Director: Mike Leigh
Screenwriter: Mike Leigh
Starring: Rory Kinnear, Maxine Peake, Pearce Quigley, David Moorst, Rachel Finnegan, Tom Meredith, Simona Bitmate, Robert Wilfort, John-Paul Hurley, Victor McGuire
Veteran British director Mike Leigh returns with a new, big budget historical drama about the massacre of St. Peter’s Field, Manchester, where in the summer of 1819 a large number of defenceless working class people gathered to demand parliamentary reform and were consequently injured and murdered by armed, horse-bound government malitias in an act that would come to play a significant role in the formation of the Great Reform Act some 13 years later; an act that sought to offer greater coverage of voting rights (particularly towards large cities like Manchester) and granted 1 in 5 British males the privilege to vote.
Leigh’s wordy historical piece was presented with an unflinching authenticity in almost every aspect, from its cast’s coloured teeth to the historical dialect of the people of Greater Manchester at the time, and successfully went about using said language as a means of distinguishing differing agendas and most notably class divides between its many, many characters. Where the working class may have seemed identifiable and understandable, the upper classes were almost indistinguishable from one another, a part of the presentation that worked to create a firm and authoritative stance from Leigh as the film’s visionary, but bogged the picture down in boring albeit grandiose and pompous language that not only served the purpose of Leigh’s opposing stance on the subject but also served served boredom in the bucket load.
By the same token, large portions of the movie faded away into meaningless drivel as Leigh developed stories around characters who may have been historically significant but held little to no value towards the narrative and served only to prolong a run-time that was at least 30 minutes beyond its means; an aspect of the production that washed a great Maxine Peake performance into the same mixing pool as that of quite literally dozens of other performers, each recognisable names in their own right. There was truly little to no reason to care about said characters, nor the chance to come to understand their meaning to the plot other than for Leigh to honour or shame them, a history book seemingly firmly rooted in the filmmaker’s right hand.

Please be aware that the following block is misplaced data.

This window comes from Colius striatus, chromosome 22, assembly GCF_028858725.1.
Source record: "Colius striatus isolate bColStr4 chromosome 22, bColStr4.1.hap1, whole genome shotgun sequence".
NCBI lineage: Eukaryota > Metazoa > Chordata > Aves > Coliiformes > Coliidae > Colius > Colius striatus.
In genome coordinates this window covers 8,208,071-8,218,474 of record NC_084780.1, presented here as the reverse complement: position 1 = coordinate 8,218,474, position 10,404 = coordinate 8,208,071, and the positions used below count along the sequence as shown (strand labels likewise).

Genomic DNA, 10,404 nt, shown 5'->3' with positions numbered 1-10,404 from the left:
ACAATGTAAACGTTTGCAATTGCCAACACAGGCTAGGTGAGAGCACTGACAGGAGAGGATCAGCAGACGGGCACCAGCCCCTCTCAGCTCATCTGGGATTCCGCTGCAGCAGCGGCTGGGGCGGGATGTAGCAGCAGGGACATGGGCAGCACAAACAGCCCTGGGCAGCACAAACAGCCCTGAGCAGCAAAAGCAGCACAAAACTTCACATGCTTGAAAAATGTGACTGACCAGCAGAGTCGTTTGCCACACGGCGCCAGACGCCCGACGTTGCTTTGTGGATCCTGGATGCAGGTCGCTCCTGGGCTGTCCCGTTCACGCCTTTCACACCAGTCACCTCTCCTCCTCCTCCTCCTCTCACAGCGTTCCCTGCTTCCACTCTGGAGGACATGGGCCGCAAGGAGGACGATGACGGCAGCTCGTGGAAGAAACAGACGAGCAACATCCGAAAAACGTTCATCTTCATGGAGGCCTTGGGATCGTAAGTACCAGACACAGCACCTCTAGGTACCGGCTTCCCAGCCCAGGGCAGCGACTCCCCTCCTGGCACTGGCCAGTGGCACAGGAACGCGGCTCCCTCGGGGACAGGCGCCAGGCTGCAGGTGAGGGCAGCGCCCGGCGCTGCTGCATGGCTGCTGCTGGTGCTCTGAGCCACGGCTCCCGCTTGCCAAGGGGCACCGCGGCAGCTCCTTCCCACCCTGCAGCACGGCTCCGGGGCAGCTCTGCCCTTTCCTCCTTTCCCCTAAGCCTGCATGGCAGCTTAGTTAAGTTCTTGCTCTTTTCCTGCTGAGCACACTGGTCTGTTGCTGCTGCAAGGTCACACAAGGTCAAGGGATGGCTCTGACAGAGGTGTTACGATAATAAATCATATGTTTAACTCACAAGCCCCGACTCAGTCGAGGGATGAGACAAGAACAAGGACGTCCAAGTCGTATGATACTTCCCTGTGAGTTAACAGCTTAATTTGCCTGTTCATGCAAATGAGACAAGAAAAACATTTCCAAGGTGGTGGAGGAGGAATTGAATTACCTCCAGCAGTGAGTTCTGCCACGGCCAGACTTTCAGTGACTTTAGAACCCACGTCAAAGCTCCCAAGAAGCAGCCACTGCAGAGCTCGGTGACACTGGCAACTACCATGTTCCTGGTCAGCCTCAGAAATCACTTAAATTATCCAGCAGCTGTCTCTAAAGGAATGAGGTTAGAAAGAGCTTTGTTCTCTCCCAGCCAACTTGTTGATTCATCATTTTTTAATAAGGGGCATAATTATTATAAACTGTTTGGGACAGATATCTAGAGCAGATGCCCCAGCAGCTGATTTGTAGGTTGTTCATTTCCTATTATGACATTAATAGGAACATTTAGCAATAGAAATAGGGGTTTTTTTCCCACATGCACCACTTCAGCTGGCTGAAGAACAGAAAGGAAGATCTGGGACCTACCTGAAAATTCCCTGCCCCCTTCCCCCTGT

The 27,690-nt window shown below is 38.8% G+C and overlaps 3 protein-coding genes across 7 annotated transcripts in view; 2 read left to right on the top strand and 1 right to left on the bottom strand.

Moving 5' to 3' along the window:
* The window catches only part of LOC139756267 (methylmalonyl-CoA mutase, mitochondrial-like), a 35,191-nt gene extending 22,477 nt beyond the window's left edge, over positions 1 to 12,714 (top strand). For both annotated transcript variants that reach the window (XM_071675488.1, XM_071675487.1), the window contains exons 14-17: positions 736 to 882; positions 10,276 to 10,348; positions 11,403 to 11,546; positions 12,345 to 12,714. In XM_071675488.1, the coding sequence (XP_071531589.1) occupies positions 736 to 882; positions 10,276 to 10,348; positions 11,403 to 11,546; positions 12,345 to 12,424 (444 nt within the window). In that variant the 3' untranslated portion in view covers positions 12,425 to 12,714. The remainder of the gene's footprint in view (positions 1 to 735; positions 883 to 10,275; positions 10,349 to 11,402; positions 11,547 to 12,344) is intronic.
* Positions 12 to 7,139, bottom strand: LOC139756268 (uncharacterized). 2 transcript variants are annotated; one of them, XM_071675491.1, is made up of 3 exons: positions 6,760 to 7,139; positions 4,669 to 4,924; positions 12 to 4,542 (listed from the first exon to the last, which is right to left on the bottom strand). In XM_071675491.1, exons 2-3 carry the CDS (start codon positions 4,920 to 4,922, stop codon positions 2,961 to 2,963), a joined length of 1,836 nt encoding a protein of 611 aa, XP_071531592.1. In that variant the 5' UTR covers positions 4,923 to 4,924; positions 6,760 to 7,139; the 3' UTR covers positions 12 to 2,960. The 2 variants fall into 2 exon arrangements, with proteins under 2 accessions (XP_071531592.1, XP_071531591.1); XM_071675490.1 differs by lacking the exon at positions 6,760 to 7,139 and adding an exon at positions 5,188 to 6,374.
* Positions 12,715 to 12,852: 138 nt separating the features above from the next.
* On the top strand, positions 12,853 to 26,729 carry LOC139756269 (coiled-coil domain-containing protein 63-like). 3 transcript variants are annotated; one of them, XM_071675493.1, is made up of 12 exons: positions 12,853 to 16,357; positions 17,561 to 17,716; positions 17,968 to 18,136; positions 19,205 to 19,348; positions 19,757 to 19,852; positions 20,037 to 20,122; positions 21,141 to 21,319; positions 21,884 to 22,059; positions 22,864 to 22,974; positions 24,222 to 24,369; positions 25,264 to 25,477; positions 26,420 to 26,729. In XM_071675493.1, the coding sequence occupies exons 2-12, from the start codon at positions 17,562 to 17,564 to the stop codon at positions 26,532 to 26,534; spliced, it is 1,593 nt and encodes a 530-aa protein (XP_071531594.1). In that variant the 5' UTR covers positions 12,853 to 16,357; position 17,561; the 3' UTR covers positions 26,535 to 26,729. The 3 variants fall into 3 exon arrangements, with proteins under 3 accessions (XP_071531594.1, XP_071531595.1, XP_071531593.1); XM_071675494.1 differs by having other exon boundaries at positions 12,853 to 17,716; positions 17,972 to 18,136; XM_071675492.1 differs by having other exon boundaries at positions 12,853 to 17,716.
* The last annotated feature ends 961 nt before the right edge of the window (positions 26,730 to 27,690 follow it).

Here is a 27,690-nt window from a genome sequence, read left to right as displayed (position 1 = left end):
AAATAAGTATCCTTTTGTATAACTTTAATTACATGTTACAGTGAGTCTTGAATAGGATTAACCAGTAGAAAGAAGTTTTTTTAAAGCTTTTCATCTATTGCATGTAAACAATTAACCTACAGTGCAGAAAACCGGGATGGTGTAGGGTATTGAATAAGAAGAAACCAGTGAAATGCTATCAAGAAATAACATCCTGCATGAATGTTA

As a result, the picture came across as unfocused, though it truly wasn’t. The intention of Leigh and company was to create a strong sense of understanding of the context and significance of the massacre that would come to be known as Peterloo, and the filmmakers succeeded in strongly connecting the issues of the day to those of life in the UK in the present, some 200 years later. But, with so many characters and story threads, including some that arose and then died in what came to be an overly long 2nd act, Peterloo felt like a movie re-telling history for those interested in its cause instead of the big-budget, moving drama that many had come to expect. It may not have been unfocused, but it certainly lacked the means to maintain attention in its dozens of wordy scenes of exposition, and truly came across like a filmmaker quite directly addressing the audience with “this is something you should know, let me help you to understand it.”
A consequence of Leigh’s laboured build and plot development was the sheer brutality, drama and sentiment of the picture’s conclusive massacre however, a masterpiece of a sequence that unrelentingly sliced through everything Leigh had built to leave the cast decimated, and the point of the entire piece well and truly delivered. It was a sequence that took the breath away and maintained its stranglehold for what seemed like 10 minutes or so, the brutal and unjust murders of the masses pressed into your senses in a way that made the history-making act of violence entirely unforgettable and your position as a viewer completely in line with those Leigh looked to champion.
If Ken Loach’s I, Daniel Blake was “our quiet rage”, then Peterloo was our very real, contemporary fears; the film acting as a stark reminder of the entitlement of privilege and the undying fight against it. This may not have been the watchable, fanciful fair that had come to be expected from a famously independent filmmaker who had been given his biggest production budget ever but, as was the case with the director’s previous release Mr. Turner, this movie was beautiful in places, truly like something out of a renaissance painting. Even so, Peterloo lacked the specificity and emotion (from the first minute to the last) of a fellow northern, working class championing picture like an I, Daniel Blake, with its insistent history lesson coming to derogatorily land it in the realm of “made for TV movie” despite its clear artistic merits in terms of visuals at the very least.
This was by no means a bad picture, and it will almost certainly be the subject of many a think piece and academic paper for years to come, whether it be for its layered approach to a historically significant moment or the way the movie can be seen as an allegory for filmmaking itself (the massacre being the act of editor to the writer-director’s vision), but it was a film that overstayed its welcome and unfortunately came across as patronising in parts and completely disconnected in others. Mike Leigh has made better films, and though this may go down as one of his most significant in terms of the director as a potential auteur, Peterloo as a standalone project was merely reminiscent of something great rather than something great in of itself, like the best History Channel docu-drama you’ve ever seen.